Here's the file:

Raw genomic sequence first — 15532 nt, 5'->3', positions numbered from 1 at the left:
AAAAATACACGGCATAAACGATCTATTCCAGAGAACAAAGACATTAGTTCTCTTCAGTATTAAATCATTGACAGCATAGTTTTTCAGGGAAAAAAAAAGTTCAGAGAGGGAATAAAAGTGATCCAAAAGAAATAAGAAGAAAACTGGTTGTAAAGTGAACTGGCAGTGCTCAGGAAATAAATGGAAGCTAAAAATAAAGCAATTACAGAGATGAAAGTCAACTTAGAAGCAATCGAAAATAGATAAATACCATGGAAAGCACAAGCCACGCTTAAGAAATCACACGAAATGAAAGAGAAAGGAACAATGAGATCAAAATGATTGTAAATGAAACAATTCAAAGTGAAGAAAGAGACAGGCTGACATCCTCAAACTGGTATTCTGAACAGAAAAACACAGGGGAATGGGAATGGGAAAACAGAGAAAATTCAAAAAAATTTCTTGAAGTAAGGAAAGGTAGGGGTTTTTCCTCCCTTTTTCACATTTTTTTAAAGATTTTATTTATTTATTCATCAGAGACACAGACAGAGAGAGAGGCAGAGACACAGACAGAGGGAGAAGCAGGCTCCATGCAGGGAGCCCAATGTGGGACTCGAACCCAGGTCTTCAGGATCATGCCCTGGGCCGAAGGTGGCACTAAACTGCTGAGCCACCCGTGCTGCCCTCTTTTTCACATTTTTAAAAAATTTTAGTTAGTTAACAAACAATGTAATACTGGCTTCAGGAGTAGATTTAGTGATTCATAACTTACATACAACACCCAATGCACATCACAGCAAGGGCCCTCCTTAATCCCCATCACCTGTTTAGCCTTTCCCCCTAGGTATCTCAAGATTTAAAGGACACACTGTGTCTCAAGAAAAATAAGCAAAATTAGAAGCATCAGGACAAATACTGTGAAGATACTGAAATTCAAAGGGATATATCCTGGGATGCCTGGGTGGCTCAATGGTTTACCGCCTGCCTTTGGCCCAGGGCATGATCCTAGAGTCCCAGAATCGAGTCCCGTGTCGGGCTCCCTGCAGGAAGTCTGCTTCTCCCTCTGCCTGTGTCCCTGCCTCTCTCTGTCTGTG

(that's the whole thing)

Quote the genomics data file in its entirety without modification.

Raw genomic sequence first — 15532 nt, 5'->3', positions numbered from 1 at the left:
AAAAATACACGGCATAAACGATCTATTCCAGAGAACAAAGACATTAGTTCTCTTCAGTATTAAATCATTGACAGCATAGTTTTTCAGGGAAAAAAAAAGTTCAGAGAGGGAATAAAAGTGATCCAAAAGAAATAAGAAGAAAACTGGTTGTAAAGTGAACTGGCAGTGCTCAGGAAATAAATGGAAGCTAAAAATAAAGCAATTACAGAGATGAAAGTCAACTTAGAAGCAATCGAAAATAGATAAATACCATGGAAAGCACAAGCCACGCTTAAGAAATCACACGAAATGAAAGAGAAAGGAACAATGAGATCAAAATGATTGTAAATGAAACAATTCAAAGTGAAGAAAGAGACAGGCTGACATCCTCAAACTGGTATTCTGAACAGAAAAACACAGGGGAATGGGAATGGGAAAACAGAGAAAATTCAAAAAAATTTCTTGAAGTAAGGAAAGGTAGGGGTTTTTCCTCCCTTTTTCACATTTTTTTAAAGATTTTATTTATTTATTCATCAGAGACACAGACAGAGAGAGAGGCAGAGACACAGACAGAGGGAGAAGCAGGCTCCATGCAGGGAGCCCAATGTGGGACTCGAACCCAGGTCTTCAGGATCATGCCCTGGGCCGAAGGTGGCACTAAACTGCTGAGCCACCCGTGCTGCCCTCTTTTTCACATTTTTAAAAAATTTTAGTTAGTTAACAAACAATGTAATACTGGCTTCAGGAGTAGATTTAGTGATTCATAACTTACATACAACACCCAATGCACATCACAGCAAGGGCCCTCCTTAATCCCCATCACCTGTTTAGCCTTTCCCCCTAGGTATCTCAAGATTTAAAGGACACACTGTGTCTCAAGAAAAATAAGCAAAATTAGAAGCATCAGGACAAATACTGTGAAGATACTGAAATTCAAAGGGATATATCCTGGGATGCCTGGGTGGCTCAATGGTTTACCGCCTGCCTTTGGCCCAGGGCATGATCCTAGAGTCCCAGAATCGAGTCCCGTGTCGGGCTCCCTGCAGGAAGTCTGCTTCTCCCTCTGCCTGTGTCCCTGCCTCTCTCTGTCTGTG